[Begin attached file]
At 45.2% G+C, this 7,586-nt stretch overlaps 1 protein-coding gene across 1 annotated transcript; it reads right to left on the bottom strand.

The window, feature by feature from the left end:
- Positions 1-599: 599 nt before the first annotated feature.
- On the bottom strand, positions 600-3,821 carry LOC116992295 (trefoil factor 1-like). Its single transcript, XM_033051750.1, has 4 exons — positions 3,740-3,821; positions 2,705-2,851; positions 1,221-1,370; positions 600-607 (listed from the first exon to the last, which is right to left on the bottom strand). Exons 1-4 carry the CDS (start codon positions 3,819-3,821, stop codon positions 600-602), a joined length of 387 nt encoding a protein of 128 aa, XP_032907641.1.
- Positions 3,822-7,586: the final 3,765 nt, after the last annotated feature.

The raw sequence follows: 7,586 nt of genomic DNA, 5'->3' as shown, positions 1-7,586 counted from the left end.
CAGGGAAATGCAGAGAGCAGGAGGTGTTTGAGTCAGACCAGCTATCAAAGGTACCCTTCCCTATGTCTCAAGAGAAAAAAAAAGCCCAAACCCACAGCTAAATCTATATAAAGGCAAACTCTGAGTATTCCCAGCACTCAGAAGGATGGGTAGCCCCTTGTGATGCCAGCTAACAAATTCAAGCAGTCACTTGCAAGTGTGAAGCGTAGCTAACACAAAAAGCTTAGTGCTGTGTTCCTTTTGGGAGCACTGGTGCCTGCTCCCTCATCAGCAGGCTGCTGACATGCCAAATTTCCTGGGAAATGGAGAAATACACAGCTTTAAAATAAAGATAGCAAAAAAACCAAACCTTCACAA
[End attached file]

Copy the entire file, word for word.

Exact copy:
At 45.2% G+C, this 7,586-nt stretch overlaps 1 protein-coding gene across 1 annotated transcript; it reads right to left on the bottom strand.

The window, feature by feature from the left end:
- Positions 1-599: 599 nt before the first annotated feature.
- On the bottom strand, positions 600-3,821 carry LOC116992295 (trefoil factor 1-like). Its single transcript, XM_033051750.1, has 4 exons — positions 3,740-3,821; positions 2,705-2,851; positions 1,221-1,370; positions 600-607 (listed from the first exon to the last, which is right to left on the bottom strand). Exons 1-4 carry the CDS (start codon positions 3,819-3,821, stop codon positions 600-602), a joined length of 387 nt encoding a protein of 128 aa, XP_032907641.1.
- Positions 3,822-7,586: the final 3,765 nt, after the last annotated feature.

The raw sequence follows: 7,586 nt of genomic DNA, 5'->3' as shown, positions 1-7,586 counted from the left end.
CAGGGAAATGCAGAGAGCAGGAGGTGTTTGAGTCAGACCAGCTATCAAAGGTACCCTTCCCTATGTCTCAAGAGAAAAAAAAAGCCCAAACCCACAGCTAAATCTATATAAAGGCAAACTCTGAGTATTCCCAGCACTCAGAAGGATGGGTAGCCCCTTGTGATGCCAGCTAACAAATTCAAGCAGTCACTTGCAAGTGTGAAGCGTAGCTAACACAAAAAGCTTAGTGCTGTGTTCCTTTTGGGAGCACTGGTGCCTGCTCCCTCATCAGCAGGCTGCTGACATGCCAAATTTCCTGGGAAATGGAGAAATACACAGCTTTAAAATAAAGATAGCAAAAAAACCAAACCTTCACAA